Splatoon, a brand new IP from Nintendo designed for the Wii U, made a splat last week, putting a family-friendly spin on third-person shooter gameplay. Swapping out machine guns for paint blasters, players take aim and make their mark by drenching blank canvas arenas with vibrant trails, puddles, and splashes of neon ink.
Reminiscent of a toned-down, juvenile version of the Sega classic Jet Set Radio, Splatoon blasts players into a California-chill world of crazy color, empty skate parks, and abandoned warehouses. With three different modes of play, including an eight-player online battle, Splatoon features a psychedelic display of non-violent excitement for gamers young and old.
Players play as Inklings, which are customizable squid-human boy and girl characters that reside in the fish-out-of-water world of Inkopolis. Once players land in the main plaza, they get to choose between three gameplay options:
In this four-versus-four online gaming mode, players connect through the Wii U network to team up and cover the most surface area in their ink color. With such a simple concept, the gameplay is surprisingly engaging. Players can choose from seven weapons to start, each one with its own strengths and weaknesses, such as the Aerospray MG, which allows you to shoot a continuous stream of ink, but doesn’t have a great range. Once you’ve got your ink blaster ready to go, you’ve got three minutes to work with your teammates to drench as much of the arena in your ink as possible. If you run out, simply turn into a squid with a quick press of the left trigger button and swim in your own ink to replenish your colorful stores. Turning into a squid also allows you to move through the levels faster by swimming in your own ink, defying gravity and swimming up walls, and even making it past obstacles by swimming under gates and grates.
If you stumble upon a member of the opposing team, you can knock him out with an Ink Bomb or cover him with ink from your blaster. Rather than “dying,” the player simply turns into a puddle of ink and is brought back to the starting point of the game, resulting in harmless, non-violent fun for kids, despite the presence of a blaster.
Players can clearly see their ink-staining progress with the Gamepad, which shows a map of the ink-splashed arena, though you won’t know exactly how much turf you covered until the percentages are revealed at the end.
The three-minute heats allow for quick gameplay without much time investment. Though kids are playing online, there is no voice chat function, keeping them safe and secure.
And, in this game, style is everything. Fashion crimes are real, and you won’t get weapon upgrades without some cool threads. How do you make sure you are jelly fresh? Rack up some online playtime and level up. From hats to shoes to shirts, players can customize their looks completely, and these clothes do way more than just look good—they act as weapons of their own with special tricks for players to unlock.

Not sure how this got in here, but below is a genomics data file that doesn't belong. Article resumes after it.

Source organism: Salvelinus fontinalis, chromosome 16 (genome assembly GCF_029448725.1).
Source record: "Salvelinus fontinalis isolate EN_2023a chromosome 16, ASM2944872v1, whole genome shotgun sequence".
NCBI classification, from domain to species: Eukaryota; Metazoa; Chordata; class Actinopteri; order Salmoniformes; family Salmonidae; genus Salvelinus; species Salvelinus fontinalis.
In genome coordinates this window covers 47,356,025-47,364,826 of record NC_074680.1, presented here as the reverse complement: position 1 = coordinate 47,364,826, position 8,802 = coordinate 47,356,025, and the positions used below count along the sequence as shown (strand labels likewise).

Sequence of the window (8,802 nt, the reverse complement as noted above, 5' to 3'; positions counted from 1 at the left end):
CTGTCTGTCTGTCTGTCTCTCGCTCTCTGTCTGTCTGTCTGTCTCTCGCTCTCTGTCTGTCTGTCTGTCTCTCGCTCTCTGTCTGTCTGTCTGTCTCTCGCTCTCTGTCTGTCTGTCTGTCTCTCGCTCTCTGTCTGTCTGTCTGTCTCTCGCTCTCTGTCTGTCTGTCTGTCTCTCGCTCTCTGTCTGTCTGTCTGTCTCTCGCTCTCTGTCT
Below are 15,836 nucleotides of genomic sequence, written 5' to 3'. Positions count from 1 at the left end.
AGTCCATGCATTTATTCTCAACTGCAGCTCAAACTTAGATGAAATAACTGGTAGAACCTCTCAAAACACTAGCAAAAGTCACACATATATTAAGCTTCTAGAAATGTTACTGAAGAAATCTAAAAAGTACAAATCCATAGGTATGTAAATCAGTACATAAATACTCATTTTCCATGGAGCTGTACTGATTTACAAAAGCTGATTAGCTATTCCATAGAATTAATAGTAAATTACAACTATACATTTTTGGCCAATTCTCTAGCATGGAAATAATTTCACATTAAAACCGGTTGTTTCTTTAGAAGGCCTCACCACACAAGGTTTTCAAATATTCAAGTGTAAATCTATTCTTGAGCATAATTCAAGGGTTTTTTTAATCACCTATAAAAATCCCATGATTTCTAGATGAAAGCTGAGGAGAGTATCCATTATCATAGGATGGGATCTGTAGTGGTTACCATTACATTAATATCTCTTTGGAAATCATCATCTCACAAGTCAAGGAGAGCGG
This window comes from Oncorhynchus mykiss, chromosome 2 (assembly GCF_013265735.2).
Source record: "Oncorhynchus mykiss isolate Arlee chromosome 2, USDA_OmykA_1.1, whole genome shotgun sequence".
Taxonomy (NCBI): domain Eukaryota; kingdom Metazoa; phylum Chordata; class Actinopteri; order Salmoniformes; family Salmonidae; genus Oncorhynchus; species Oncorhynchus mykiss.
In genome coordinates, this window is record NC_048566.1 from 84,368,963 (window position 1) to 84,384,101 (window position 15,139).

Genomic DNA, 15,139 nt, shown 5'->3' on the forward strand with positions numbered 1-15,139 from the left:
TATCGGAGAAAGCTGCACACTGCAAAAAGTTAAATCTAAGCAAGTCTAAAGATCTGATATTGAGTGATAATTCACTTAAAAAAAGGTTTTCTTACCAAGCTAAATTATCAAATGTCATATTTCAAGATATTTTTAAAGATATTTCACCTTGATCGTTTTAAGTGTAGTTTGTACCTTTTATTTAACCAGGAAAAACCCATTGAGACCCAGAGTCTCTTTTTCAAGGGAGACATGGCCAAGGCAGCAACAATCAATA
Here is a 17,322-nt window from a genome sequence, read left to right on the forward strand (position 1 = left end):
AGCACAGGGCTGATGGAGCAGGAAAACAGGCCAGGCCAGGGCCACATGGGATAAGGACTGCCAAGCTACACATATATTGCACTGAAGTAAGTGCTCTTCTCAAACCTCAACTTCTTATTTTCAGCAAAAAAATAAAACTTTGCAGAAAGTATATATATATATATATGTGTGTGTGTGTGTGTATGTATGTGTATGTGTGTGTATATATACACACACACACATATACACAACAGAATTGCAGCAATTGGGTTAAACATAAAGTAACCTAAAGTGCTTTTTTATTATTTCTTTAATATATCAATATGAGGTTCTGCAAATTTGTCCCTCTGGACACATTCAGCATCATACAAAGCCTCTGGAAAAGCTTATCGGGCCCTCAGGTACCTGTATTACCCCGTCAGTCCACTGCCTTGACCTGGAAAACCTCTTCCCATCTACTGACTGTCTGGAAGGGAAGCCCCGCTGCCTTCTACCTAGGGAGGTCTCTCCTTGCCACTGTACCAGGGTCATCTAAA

Easily the most highly marketed play mode for Splatoon, Turf Wars has the same type of gameplay and excitement as more serious multiplayer online games without any of the excessive gore.
For person-to-person group play, the offline one-versus-one game mode is perfect for practicing your skills and testing out new gear with a buddy. One person plays on the Gamepad, while the other uses a Wii Motion Plus or Pro controller. Once players choose an arena, they have three minutes to pop as many balloons as they can by shooting them with ink. However, players also must cover as much ground as possible to move through the arena faster. During the last minute of play, balloon values double, so even if one player is far ahead up to this point, it’s still any squid’s game. If another player knocks you out with his or her ink or you wade in the opposing color for too long, you’ll lose credit for popped balloons.
Splatoon features a single-player mode that feels a bit like Mario Galaxy. Players move through different platform-based worlds, battling a different style of Octarian each time, in an effort to rescue the captured Zapfish, the power sources of Inkopolis. From ink-absorbing sponge-like creatures to giant Octarians who are all about that bass, each platform presents players with increasingly difficult puzzles and challenges to overcome. Each level ends with a three-hit boss battle, with which anyone who has ever played any Mario game will be familiar. If you are an experienced gamer, the hero campaign only takes about six hours to beat, but there’s tons of other content to keep things interesting.
Splatoon perfectly fits into the Nintendo universe of safe, non-violent content for kids that gamers can still geek out over. The creativity of this colorful new fantasy world has obvious staying power, with serious expansion potential in the form of DLCs, amiibo, and sequels. Completely unique and sincerely engaging, Splatoon offers third-person shooter gameplay of a whole new color.